More than 70 per cent of consumer-facing businesses are confident that the Government can broker a Brexit trade deal that protects their interests, according to new research from audit, tax and consulting firm RSM.
The RSM survey of over 300 senior decision makers in the retail, hospitality and travel sectors, also revealed a high degree of optimism among respondents for the year ahead. In total, 81 per cent said they felt positive about the prospects for their business in 2020.
This optimism was highest among hotel and accommodation providers (87 per cent) and travel and tourism businesses (86 per cent). Given the recent challenges facing the high street, retailers were unsurprisingly less optimistic. Nevertheless, almost three quarters (74 per cent) said they were positive about the year ahead.
In total, two thirds (66 per cent) of respondents said they felt more positive about their business prospects following the UK general election result.
Respondents were also asked about the main risks for the year ahead. Economic factors were cited by the highest number, followed by concerns over the increase in the National Minimum Wage and the impact of high business rates.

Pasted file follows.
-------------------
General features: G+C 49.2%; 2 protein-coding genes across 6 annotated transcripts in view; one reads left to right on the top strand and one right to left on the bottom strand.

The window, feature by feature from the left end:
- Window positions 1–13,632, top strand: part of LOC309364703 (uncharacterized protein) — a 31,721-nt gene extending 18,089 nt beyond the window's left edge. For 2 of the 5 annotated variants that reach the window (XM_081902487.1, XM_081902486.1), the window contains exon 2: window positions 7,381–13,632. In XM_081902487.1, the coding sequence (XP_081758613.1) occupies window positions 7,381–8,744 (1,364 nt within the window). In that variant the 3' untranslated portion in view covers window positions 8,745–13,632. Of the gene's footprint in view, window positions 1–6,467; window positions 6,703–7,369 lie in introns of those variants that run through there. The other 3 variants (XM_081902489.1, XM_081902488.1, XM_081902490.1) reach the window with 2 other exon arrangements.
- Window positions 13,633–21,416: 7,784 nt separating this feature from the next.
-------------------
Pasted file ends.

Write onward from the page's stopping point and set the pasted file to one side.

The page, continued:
Commenting on the findings, Paul Newman, a partner in RSM’s consumer markets group said: ‘Post-election, the mood among consumer businesses is strikingly buoyant. It’s apparent that many see the breaking of the political deadlock as a positive, with a clear majority expressing confidence in the Government’s ability to deliver a trade deal which protects their interests and maintains consumer confidence, key to spending in the sector.
‘That said, consumer businesses are also conscious of the potential economic headwinds, and acutely aware of the financial challenges they face in terms of rising staff costs and business rates.
‘As we enter the period of negotiations with the EU and the US, consumer confidence could fluctuate wildly in 2020. Other factors such as the coronavirus which have emerged since our survey was carried out could also prove challenging, especially for the travel, tourism and hotel sectors. Business leaders will need to be nimble and able to react quickly to sudden changes in consumer sentiment.’